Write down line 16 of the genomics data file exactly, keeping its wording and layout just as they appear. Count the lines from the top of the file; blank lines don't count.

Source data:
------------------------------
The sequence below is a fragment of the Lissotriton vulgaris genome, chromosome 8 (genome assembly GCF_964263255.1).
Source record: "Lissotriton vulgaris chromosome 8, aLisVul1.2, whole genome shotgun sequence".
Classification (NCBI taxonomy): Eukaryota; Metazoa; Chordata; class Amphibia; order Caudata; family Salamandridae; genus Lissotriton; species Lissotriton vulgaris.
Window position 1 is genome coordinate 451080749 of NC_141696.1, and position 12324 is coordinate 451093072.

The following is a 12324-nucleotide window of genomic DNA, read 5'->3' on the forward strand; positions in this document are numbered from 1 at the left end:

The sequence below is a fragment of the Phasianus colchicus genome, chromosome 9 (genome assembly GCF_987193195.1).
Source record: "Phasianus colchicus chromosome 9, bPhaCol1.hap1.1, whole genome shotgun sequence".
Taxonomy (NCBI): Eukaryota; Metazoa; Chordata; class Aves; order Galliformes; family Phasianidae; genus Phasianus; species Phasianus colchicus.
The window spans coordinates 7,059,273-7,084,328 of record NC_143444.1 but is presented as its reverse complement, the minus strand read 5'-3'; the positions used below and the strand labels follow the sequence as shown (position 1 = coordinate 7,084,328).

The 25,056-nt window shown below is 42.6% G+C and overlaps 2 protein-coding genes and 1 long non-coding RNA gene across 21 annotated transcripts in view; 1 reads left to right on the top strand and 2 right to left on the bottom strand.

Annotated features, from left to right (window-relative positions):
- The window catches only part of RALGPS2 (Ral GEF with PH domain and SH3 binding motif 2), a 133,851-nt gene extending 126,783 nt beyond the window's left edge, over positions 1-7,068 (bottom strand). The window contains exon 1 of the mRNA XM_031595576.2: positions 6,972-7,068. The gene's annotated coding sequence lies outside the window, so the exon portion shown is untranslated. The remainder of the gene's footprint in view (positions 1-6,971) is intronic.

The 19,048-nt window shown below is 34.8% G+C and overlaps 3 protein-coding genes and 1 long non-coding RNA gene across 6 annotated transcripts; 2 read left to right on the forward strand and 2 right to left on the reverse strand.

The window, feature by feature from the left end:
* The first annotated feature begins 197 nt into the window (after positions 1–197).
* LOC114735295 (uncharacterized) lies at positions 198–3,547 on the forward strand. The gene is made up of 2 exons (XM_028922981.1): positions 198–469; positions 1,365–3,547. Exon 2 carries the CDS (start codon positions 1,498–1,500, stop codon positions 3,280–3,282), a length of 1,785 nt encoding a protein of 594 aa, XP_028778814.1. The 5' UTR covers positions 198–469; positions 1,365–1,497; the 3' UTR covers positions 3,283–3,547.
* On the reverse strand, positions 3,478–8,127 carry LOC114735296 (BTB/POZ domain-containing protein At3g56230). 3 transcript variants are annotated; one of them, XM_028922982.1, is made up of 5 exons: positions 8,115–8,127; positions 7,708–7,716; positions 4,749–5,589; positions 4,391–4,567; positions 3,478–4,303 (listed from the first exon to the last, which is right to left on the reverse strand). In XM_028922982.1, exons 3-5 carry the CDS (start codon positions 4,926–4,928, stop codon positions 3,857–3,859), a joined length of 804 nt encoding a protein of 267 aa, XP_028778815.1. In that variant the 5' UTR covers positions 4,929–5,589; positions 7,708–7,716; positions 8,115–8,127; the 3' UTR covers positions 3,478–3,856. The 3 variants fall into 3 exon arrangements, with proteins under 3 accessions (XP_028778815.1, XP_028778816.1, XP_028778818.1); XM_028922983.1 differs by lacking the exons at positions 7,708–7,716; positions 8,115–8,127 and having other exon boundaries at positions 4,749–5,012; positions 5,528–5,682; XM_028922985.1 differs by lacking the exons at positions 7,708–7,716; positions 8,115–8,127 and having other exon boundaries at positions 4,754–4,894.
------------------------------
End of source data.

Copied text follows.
* LOC114735295 (uncharacterized) lies at positions 198–3,547 on the forward strand. The gene is made up of 2 exons (XM_028922981.1): positions 198–469; positions 1,365–3,547. Exon 2 carries the CDS (start codon positions 1,498–1,500, stop codon positions 3,280–3,282), a length of 1,785 nt encoding a protein of 594 aa, XP_028778814.1. The 5' UTR covers positions 198–469; positions 1,365–1,497; the 3' UTR covers positions 3,283–3,547.